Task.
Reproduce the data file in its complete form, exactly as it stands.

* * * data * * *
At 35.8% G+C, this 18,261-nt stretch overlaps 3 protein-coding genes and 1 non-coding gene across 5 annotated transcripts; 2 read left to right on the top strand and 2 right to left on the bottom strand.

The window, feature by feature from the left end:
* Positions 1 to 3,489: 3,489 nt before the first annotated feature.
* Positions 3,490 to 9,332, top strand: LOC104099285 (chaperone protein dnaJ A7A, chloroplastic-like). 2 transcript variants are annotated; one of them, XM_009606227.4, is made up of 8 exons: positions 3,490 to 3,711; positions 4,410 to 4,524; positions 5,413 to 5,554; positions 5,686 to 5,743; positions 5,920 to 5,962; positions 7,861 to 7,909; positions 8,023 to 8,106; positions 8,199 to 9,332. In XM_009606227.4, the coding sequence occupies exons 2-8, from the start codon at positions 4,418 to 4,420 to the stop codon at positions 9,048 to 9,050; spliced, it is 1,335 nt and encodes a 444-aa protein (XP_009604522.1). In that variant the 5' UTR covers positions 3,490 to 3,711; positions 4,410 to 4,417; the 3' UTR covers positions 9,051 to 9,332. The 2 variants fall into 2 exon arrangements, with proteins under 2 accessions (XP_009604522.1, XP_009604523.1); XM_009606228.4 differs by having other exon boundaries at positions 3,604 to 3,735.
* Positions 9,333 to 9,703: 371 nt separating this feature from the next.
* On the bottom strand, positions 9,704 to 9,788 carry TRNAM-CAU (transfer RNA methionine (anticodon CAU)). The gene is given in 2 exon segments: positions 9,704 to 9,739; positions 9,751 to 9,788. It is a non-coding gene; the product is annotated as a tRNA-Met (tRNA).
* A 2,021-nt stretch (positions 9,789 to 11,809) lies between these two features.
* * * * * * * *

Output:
At 35.8% G+C, this 18,261-nt stretch overlaps 3 protein-coding genes and 1 non-coding gene across 5 annotated transcripts; 2 read left to right on the top strand and 2 right to left on the bottom strand.

The window, feature by feature from the left end:
* Positions 1 to 3,489: 3,489 nt before the first annotated feature.
* Positions 3,490 to 9,332, top strand: LOC104099285 (chaperone protein dnaJ A7A, chloroplastic-like). 2 transcript variants are annotated; one of them, XM_009606227.4, is made up of 8 exons: positions 3,490 to 3,711; positions 4,410 to 4,524; positions 5,413 to 5,554; positions 5,686 to 5,743; positions 5,920 to 5,962; positions 7,861 to 7,909; positions 8,023 to 8,106; positions 8,199 to 9,332. In XM_009606227.4, the coding sequence occupies exons 2-8, from the start codon at positions 4,418 to 4,420 to the stop codon at positions 9,048 to 9,050; spliced, it is 1,335 nt and encodes a 444-aa protein (XP_009604522.1). In that variant the 5' UTR covers positions 3,490 to 3,711; positions 4,410 to 4,417; the 3' UTR covers positions 9,051 to 9,332. The 2 variants fall into 2 exon arrangements, with proteins under 2 accessions (XP_009604522.1, XP_009604523.1); XM_009606228.4 differs by having other exon boundaries at positions 3,604 to 3,735.
* Positions 9,333 to 9,703: 371 nt separating this feature from the next.
* On the bottom strand, positions 9,704 to 9,788 carry TRNAM-CAU (transfer RNA methionine (anticodon CAU)). The gene is given in 2 exon segments: positions 9,704 to 9,739; positions 9,751 to 9,788. It is a non-coding gene; the product is annotated as a tRNA-Met (tRNA).
* A 2,021-nt stretch (positions 9,789 to 11,809) lies between these two features.